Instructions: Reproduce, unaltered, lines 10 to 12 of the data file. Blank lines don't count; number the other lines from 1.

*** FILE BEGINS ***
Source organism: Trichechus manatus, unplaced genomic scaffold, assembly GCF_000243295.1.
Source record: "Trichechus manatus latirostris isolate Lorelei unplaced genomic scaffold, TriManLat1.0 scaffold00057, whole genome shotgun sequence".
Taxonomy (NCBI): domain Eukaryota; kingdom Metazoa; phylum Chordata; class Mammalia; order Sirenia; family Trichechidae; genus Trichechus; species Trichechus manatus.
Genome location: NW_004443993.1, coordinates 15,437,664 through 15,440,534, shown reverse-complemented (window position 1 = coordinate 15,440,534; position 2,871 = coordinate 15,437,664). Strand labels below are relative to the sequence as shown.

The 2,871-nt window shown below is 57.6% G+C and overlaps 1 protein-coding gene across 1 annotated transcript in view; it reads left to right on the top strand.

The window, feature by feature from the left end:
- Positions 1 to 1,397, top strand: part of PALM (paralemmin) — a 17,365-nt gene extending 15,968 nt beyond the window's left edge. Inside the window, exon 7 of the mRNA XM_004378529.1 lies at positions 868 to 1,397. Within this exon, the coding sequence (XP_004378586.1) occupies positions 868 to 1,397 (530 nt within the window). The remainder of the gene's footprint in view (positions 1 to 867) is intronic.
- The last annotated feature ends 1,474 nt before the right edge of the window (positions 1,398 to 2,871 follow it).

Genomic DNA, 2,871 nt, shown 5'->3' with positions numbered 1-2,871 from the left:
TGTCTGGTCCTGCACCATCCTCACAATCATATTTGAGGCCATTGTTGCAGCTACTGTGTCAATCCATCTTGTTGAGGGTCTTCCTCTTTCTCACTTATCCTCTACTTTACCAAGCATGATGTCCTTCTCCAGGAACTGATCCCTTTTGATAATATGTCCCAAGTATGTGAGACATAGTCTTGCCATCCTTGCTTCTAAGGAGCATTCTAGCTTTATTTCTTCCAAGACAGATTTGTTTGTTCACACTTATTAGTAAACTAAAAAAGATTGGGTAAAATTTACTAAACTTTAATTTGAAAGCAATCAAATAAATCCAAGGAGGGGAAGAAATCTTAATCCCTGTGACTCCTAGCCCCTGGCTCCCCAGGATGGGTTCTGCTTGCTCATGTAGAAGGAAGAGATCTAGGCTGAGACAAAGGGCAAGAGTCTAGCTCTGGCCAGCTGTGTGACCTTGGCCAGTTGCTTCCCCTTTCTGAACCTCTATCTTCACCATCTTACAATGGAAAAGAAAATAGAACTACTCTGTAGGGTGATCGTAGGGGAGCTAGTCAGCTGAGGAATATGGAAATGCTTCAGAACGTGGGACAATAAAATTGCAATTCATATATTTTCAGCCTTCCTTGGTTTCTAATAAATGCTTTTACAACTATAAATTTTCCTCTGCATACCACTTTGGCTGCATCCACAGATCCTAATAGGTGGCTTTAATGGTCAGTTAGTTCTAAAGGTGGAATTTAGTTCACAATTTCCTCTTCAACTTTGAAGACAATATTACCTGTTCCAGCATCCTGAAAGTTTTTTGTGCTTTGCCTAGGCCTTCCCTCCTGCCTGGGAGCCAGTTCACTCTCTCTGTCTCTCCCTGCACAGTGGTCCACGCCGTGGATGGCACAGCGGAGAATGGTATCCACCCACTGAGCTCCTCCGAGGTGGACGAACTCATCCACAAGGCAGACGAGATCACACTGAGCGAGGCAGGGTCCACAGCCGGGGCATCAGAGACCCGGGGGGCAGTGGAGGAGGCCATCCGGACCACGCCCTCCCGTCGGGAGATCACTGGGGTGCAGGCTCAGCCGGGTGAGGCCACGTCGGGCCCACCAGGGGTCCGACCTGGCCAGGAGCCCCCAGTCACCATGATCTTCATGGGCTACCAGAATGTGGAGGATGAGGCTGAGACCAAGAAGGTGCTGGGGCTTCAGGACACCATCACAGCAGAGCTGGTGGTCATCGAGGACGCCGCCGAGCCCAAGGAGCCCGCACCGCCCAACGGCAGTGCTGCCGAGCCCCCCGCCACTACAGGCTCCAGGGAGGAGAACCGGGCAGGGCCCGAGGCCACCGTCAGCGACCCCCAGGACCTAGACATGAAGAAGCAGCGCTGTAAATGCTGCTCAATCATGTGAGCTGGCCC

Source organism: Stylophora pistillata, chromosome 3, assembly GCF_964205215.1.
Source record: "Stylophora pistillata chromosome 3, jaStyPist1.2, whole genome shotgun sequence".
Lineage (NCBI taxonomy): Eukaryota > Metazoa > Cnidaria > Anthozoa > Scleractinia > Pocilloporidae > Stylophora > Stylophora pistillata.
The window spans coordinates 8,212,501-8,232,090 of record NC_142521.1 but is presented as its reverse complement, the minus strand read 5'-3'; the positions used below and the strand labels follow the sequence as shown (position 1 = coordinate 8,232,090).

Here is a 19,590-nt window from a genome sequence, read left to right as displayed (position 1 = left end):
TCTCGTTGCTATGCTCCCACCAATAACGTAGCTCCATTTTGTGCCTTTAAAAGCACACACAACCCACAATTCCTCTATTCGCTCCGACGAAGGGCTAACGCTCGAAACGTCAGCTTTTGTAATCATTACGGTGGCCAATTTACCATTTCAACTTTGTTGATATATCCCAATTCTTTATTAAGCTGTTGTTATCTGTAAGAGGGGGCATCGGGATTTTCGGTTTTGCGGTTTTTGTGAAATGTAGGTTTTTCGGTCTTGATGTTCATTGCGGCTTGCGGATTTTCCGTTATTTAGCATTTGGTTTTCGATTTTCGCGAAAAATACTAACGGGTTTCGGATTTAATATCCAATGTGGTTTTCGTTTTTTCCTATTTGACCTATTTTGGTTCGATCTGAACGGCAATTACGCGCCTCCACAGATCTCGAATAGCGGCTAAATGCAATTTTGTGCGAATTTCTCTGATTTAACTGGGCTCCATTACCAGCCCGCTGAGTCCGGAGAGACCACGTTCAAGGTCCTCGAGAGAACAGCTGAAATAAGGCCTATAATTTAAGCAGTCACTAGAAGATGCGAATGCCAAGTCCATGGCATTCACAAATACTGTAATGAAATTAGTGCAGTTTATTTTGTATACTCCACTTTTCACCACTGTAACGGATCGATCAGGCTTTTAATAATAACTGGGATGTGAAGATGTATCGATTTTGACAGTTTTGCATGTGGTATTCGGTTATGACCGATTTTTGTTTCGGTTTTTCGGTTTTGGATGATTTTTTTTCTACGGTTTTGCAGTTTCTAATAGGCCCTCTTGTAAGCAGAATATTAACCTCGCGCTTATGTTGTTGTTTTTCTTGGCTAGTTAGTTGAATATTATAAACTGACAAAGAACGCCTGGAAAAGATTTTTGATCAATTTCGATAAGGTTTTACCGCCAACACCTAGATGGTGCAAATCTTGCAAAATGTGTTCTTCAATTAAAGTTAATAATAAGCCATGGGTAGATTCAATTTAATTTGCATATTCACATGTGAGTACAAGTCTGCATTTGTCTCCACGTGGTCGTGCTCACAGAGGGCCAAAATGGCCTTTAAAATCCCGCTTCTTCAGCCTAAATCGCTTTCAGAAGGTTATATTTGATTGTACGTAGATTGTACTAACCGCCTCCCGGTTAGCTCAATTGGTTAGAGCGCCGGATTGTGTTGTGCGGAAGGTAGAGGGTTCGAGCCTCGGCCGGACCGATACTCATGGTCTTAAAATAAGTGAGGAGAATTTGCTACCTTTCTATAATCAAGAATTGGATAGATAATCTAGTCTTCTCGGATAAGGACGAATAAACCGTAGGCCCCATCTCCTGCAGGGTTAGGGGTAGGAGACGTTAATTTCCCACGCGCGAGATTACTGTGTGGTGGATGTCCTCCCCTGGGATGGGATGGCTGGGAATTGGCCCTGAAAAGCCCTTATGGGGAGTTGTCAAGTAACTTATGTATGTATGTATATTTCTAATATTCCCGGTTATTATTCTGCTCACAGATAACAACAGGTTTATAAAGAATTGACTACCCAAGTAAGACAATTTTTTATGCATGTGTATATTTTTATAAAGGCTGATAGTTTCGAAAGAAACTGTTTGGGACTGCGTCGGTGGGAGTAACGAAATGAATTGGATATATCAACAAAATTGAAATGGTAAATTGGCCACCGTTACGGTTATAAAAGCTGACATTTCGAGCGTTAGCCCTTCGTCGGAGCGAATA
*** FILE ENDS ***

TGTCTGGTCCTGCACCATCCTCACAATCATATTTGAGGCCATTGTTGCAGCTACTGTGTCAATCCATCTTGTTGAGGGTCTTCCTCTTTCTCACTTATCCTCTACTTTACCAAGCATGATGTCCTTCTCCAGGAACTGATCCCTTTTGATAATATGTCCCAAGTATGTGAGACATAGTCTTGCCATCCTTGCTTCTAAGGAGCATTCTAGCTTTATTTCTTCCAAGACAGATTTGTTTGTTCACACTTATTAGTAAACTAAAAAAGATTGGGTAAAATTTACTAAACTTTAATTTGAAAGCAATCAAATAAATCCAAGGAGGGGAAGAAATCTTAATCCCTGTGACTCCTAGCCCCTGGCTCCCCAGGATGGGTTCTGCTTGCTCATGTAGAAGGAAGAGATCTAGGCTGAGACAAAGGGCAAGAGTCTAGCTCTGGCCAGCTGTGTGACCTTGGCCAGTTGCTTCCCCTTTCTGAACCTCTATCTTCACCATCTTACAATGGAAAAGAAAATAGAACTACTCTGTAGGGTGATCGTAGGGGAGCTAGTCAGCTGAGGAATATGGAAATGCTTCAGAACGTGGGACAATAAAATTGCAATTCATATATTTTCAGCCTTCCTTGGTTTCTAATAAATGCTTTTACAACTATAAATTTTCCTCTGCATACCACTTTGGCTGCATCCACAGATCCTAATAGGTGGCTTTAATGGTCAGTTAGTTCTAAAGGTGGAATTTAGTTCACAATTTCCTCTTCAACTTTGAAGACAATATTACCTGTTCCAGCATCCTGAAAGTTTTTTGTGCTTTGCCTAGGCCTTCCCTCCTGCCTGGGAGCCAGTTCACTCTCTCTGTCTCTCCCTGCACAGTGGTCCACGCCGTGGATGGCACAGCGGAGAATGGTATCCACCCACTGAGCTCCTCCGAGGTGGACGAACTCATCCACAAGGCAGACGAGATCACACTGAGCGAGGCAGGGTCCACAGCCGGGGCATCAGAGACCCGGGGGGCAGTGGAGGAGGCCATCCGGACCACGCCCTCCCGTCGGGAGATCACTGGGGTGCAGGCTCAGCCGGGTGAGGCCACGTCGGGCCCACCAGGGGTCCGACCTGGCCAGGAGCCCCCAGTCACCATGATCTTCATGGGCTACCAGAATGTGGAGGATGAGGCTGAGACCAAGAAGGTGCTGGGGCTTCAGGACACCATCACAGCAGAGCTGGTGGTCATCGAGGACGCCGCCGAGCCCAAGGAGCCCGCACCGCCCAACGGCAGTGCTGCCGAGCCCCCCGCCACTACAGGCTCCAGGGAGGAGAACCGGGCAGGGCCCGAGGCCACCGTCAGCGACCCCCAGGACCTAGACATGAAGAAGCAGCGCTGTAAATGCTGCTCAATCATGTGAGCTGGCCC

Source organism: Stylophora pistillata, chromosome 3, assembly GCF_964205215.1.
Source record: "Stylophora pistillata chromosome 3, jaStyPist1.2, whole genome shotgun sequence".